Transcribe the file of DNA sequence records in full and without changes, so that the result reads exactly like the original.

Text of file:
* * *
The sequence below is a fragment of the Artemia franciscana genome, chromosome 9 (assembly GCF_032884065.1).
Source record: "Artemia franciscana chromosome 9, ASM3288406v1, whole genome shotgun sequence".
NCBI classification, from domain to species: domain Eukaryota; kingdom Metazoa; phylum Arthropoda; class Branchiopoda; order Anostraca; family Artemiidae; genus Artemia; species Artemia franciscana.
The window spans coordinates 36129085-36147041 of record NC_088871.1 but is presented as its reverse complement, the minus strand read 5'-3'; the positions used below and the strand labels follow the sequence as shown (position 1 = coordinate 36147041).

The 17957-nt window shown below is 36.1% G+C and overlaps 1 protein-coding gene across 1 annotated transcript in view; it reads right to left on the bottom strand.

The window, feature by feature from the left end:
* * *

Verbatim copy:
The sequence below is a fragment of the Artemia franciscana genome, chromosome 9 (assembly GCF_032884065.1).
Source record: "Artemia franciscana chromosome 9, ASM3288406v1, whole genome shotgun sequence".
NCBI classification, from domain to species: domain Eukaryota; kingdom Metazoa; phylum Arthropoda; class Branchiopoda; order Anostraca; family Artemiidae; genus Artemia; species Artemia franciscana.
The window spans coordinates 36129085-36147041 of record NC_088871.1 but is presented as its reverse complement, the minus strand read 5'-3'; the positions used below and the strand labels follow the sequence as shown (position 1 = coordinate 36147041).

The 17957-nt window shown below is 36.1% G+C and overlaps 1 protein-coding gene across 1 annotated transcript in view; it reads right to left on the bottom strand.

The window, feature by feature from the left end: